This time Eric talks about three aspects of an effective response to conflicts of interest. First, we discuss written standards and how a code of conduct and other materials can interplay effectively to provide helpful resources on conflicts. Second, Eric discusses disclosures, the piece of the puzzle that many organizations still do not include in their program. Eric discusses a little on how to deploy a disclosure process and what content questionnaires should include. Finally, we discuss generally what you’ll want to cover with training and communication.
Eric also mentions a new FREE webinar that we will be having with SAI Global later this month. It’s titled “You Did What? U.S. Department of Justice Expectations for Ethics and Compliance Programs in 2018” and you can register for it here.
This week Eric tackles what “monitoring” means in the context of a compliance and ethics program. We break it down into three main concepts. First, applying a “risk-based” process to monitoring means understanding your risks, applying those controls you have (including monitoring) and then evaluating those controls for effectiveness. Second, Eric spends a little time talking about the processes, tools and systems that generally comprise compliance monitoring. Finally, Eric talks about the important “feedback loop” of monitoring data that helps an organization spot trends and issues and improve their monitoring — and their entire program.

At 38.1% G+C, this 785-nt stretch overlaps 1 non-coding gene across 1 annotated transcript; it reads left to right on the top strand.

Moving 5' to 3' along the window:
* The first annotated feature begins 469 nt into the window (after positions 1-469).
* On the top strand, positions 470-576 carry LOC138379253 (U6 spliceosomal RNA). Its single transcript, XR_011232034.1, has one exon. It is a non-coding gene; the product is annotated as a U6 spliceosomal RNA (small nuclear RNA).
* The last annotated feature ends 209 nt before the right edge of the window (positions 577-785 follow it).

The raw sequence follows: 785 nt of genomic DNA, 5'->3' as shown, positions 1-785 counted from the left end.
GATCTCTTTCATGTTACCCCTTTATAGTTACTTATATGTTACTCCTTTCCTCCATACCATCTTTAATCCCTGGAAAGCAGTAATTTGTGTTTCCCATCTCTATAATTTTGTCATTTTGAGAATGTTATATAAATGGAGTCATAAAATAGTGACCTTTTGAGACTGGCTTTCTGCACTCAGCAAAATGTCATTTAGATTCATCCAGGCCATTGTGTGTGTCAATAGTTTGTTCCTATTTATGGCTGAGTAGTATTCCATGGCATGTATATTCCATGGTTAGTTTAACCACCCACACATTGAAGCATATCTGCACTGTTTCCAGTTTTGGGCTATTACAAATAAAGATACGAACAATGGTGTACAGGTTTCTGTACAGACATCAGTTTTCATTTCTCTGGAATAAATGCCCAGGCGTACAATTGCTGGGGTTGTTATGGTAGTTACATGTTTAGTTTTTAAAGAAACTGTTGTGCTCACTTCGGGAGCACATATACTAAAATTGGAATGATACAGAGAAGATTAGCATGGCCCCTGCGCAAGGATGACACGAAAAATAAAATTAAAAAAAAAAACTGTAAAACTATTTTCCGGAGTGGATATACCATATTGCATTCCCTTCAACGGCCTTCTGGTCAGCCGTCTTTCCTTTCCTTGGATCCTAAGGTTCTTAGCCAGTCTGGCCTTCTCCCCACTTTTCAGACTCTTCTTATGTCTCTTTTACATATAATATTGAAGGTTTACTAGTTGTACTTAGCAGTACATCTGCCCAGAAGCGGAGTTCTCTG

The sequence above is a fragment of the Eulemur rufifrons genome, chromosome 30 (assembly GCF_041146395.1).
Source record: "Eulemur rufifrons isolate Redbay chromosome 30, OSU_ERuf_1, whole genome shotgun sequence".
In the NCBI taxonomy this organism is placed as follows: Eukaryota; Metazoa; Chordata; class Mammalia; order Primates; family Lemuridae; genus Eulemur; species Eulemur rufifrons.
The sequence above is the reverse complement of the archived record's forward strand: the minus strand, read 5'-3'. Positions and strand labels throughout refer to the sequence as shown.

This time Eric discusses what makes a “risk-based” training program. Many organizations are in the thick of getting ready to roll out their training this spring, and it’s a good time to consider what you do to train your stakeholders on compliance risks. We talk about the February 2017 Evaluation of Corporate Compliance Programs memo from the Fraud Section at the Department of Justice. In particular, we focus on how recent guidance talks about “tailored” training programs, how we must focus on the training program process at the front AND back ends, and Eric also talks a little about the use of data to show effectiveness. All in all, getting to a risk-based training program has some clear goals and steps.
Eric also urges any last-minute participants to join him tomorrow, February 28, 2018, for an informative webinar on code of conduct development from the Clear Law Institute. Get your CLE or CCB credits!!
Eric, like a lot of people in the USA this Spring, is getting over a unexpected bout of the flu. It got him thinking about compliance during crisis events and how compliance interacts with business continuity planning. We spend some time talking about some ways compliance should be involved.
Apologies for the poor sound quality this week — Eric will be back about a whisper next week with a new topic!
Now Eric is going to rest and get some fluids. But please check out the webinar he’s giving on February 28th at 3PM ET on Code of Conduct best practices here: https://clearlawinstitute.com/shop/webinars/updating-your-code-of-conduct-best-practices/
This time we focus on the next horizon for “effective” written standards: the stand-alone compliance policy. While many organizations have tackled their code of conduct, written policies still woefully suffer from some of the same ailments we’ve cured in our codes. Eric takes time to talk about the differences between a code project and getting your arms around written policies, including the challenges with different stakeholders. We then discuss three different areas to keep in mind when starting a policy revision process.
For those interested in revising policies or code of conduct, Eric is leading a webinar on February 28th at 3PM ET, Updating Your Code of Conduct: Best Practices, just click the title for more information.